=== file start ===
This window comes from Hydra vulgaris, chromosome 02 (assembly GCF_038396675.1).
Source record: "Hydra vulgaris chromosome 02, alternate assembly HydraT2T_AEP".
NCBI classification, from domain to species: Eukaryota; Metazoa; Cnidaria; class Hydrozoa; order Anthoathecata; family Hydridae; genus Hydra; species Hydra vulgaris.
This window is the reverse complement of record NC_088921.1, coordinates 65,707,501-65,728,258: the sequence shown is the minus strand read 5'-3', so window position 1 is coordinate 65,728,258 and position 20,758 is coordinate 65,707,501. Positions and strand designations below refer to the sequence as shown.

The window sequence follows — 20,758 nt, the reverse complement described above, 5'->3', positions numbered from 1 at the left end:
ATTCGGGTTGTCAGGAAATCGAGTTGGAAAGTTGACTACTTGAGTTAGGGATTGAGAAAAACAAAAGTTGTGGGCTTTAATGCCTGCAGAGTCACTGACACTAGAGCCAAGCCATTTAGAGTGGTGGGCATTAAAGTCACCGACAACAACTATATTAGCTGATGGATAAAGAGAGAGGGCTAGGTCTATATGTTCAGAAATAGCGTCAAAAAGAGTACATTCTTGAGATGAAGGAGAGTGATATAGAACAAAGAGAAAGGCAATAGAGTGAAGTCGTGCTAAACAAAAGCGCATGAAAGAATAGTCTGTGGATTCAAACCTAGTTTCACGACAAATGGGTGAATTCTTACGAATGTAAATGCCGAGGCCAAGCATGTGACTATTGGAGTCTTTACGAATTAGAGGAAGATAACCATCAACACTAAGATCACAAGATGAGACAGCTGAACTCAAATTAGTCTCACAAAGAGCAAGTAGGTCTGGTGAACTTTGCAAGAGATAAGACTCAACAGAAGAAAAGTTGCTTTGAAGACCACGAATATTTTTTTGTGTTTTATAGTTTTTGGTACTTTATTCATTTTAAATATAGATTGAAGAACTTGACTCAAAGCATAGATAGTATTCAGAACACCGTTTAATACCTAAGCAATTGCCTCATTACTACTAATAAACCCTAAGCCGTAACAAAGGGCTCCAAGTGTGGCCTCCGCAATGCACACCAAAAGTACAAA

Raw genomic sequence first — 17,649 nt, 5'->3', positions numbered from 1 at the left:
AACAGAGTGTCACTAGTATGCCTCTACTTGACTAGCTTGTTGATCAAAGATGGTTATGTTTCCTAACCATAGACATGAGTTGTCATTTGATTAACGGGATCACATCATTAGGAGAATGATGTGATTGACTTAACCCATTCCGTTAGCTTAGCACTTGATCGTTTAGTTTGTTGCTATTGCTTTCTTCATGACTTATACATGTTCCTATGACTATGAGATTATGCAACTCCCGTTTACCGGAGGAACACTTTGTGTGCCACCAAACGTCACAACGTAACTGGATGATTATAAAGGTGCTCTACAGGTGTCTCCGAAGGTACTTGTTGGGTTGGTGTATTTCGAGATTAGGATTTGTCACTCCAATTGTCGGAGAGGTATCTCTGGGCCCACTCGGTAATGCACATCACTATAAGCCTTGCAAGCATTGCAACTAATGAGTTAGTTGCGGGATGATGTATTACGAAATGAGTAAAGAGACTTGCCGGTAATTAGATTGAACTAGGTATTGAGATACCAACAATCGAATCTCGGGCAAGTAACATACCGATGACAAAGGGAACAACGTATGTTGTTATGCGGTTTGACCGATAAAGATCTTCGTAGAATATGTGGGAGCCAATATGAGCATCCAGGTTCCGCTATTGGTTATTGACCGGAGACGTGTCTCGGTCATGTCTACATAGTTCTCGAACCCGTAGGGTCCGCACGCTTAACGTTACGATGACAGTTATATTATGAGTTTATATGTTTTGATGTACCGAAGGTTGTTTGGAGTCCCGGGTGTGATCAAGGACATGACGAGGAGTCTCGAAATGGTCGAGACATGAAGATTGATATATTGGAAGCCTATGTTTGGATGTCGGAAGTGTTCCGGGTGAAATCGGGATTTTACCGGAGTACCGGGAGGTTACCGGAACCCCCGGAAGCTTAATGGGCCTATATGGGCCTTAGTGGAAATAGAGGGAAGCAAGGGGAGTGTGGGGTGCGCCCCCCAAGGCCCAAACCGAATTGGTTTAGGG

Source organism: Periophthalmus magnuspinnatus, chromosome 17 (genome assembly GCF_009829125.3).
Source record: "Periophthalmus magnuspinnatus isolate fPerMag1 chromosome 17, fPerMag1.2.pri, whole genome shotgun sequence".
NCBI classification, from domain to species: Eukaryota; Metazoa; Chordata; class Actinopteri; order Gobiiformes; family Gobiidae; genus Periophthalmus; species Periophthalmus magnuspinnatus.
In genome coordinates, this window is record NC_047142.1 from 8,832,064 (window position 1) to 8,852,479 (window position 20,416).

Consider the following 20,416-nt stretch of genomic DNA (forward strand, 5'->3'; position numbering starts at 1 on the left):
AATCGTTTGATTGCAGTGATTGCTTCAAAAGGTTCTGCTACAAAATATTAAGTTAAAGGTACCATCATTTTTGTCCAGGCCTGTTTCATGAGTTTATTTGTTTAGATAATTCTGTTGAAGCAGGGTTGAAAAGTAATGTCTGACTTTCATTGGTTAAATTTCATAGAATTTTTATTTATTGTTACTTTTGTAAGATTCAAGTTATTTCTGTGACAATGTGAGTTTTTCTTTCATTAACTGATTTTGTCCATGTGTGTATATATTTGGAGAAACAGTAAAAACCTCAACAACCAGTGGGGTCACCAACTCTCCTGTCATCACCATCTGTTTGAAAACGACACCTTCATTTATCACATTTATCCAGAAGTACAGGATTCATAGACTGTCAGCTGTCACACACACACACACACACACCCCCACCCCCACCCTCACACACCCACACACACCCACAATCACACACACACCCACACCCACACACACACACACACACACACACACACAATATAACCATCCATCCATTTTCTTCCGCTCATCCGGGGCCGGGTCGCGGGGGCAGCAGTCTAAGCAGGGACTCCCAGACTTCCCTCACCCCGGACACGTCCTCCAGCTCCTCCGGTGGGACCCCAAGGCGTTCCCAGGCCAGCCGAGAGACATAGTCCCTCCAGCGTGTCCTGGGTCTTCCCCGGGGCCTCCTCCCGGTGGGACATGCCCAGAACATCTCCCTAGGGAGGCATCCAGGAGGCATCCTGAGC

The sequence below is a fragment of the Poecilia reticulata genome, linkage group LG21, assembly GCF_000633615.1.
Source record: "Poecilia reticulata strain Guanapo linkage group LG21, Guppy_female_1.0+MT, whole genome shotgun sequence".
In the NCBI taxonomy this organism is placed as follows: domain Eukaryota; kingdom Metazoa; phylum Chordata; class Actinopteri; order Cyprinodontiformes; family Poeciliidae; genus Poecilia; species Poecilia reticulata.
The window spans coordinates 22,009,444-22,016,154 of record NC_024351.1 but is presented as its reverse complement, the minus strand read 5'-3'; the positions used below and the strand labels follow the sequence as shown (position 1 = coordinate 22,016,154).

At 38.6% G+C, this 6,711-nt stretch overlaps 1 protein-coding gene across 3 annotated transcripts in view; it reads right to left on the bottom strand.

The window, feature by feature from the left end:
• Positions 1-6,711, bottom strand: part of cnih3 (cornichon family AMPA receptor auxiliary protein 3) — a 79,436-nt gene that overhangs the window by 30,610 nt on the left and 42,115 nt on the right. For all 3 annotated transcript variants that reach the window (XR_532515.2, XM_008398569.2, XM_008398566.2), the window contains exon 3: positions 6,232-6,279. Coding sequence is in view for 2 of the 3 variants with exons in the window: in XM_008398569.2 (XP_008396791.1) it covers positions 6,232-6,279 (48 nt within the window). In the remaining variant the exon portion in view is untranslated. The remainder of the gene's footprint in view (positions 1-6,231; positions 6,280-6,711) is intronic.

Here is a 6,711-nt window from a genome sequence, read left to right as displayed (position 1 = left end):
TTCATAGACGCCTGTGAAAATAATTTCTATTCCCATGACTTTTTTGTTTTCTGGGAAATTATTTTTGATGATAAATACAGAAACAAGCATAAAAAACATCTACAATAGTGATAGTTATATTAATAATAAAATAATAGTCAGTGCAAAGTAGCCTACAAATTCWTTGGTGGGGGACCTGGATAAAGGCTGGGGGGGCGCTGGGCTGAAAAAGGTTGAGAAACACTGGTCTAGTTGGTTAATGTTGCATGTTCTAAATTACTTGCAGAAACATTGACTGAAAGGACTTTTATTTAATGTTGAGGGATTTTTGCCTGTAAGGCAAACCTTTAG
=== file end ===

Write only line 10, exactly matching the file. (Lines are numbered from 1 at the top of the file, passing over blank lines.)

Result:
Source record: "Periophthalmus magnuspinnatus isolate fPerMag1 chromosome 17, fPerMag1.2.pri, whole genome shotgun sequence".